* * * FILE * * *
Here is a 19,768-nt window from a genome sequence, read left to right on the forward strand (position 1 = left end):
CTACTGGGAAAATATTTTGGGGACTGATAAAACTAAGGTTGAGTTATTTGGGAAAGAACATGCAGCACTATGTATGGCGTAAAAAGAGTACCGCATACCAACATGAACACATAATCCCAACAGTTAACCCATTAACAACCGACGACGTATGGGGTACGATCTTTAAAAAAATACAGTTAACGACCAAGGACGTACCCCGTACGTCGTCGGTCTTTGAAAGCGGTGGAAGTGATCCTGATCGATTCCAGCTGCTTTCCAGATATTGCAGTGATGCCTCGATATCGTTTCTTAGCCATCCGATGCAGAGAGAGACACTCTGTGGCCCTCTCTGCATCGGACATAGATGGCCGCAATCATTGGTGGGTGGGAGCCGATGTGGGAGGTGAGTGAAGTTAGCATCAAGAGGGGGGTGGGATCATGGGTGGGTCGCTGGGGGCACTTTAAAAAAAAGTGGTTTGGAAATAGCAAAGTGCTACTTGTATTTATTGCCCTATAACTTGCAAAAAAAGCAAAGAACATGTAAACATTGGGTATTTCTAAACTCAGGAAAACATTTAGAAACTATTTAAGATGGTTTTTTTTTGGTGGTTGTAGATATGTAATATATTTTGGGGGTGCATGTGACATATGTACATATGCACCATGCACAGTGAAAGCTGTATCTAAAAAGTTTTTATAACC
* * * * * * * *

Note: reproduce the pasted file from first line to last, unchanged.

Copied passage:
Here is a 19,768-nt window from a genome sequence, read left to right on the forward strand (position 1 = left end):
CTACTGGGAAAATATTTTGGGGACTGATAAAACTAAGGTTGAGTTATTTGGGAAAGAACATGCAGCACTATGTATGGCGTAAAAAGAGTACCGCATACCAACATGAACACATAATCCCAACAGTTAACCCATTAACAACCGACGACGTATGGGGTACGATCTTTAAAAAAATACAGTTAACGACCAAGGACGTACCCCGTACGTCGTCGGTCTTTGAAAGCGGTGGAAGTGATCCTGATCGATTCCAGCTGCTTTCCAGATATTGCAGTGATGCCTCGATATCGTTTCTTAGCCATCCGATGCAGAGAGAGACACTCTGTGGCCCTCTCTGCATCGGACATAGATGGCCGCAATCATTGGTGGGTGGGAGCCGATGTGGGAGGTGAGTGAAGTTAGCATCAAGAGGGGGGTGGGATCATGGGTGGGTCGCTGGGGGCACTTTAAAAAAAAGTGGTTTGGAAATAGCAAAGTGCTACTTGTATTTATTGCCCTATAACTTGCAAAAAAAGCAAAGAACATGTAAACATTGGGTATTTCTAAACTCAGGAAAACATTTAGAAACTATTTAAGATGGTTTTTTTTTGGTGGTTGTAGATATGTAATATATTTTGGGGGTGCATGTGACATATGTACATATGCACCATGCACAGTGAAAGCTGTATCTAAAAAGTTTTTATAACC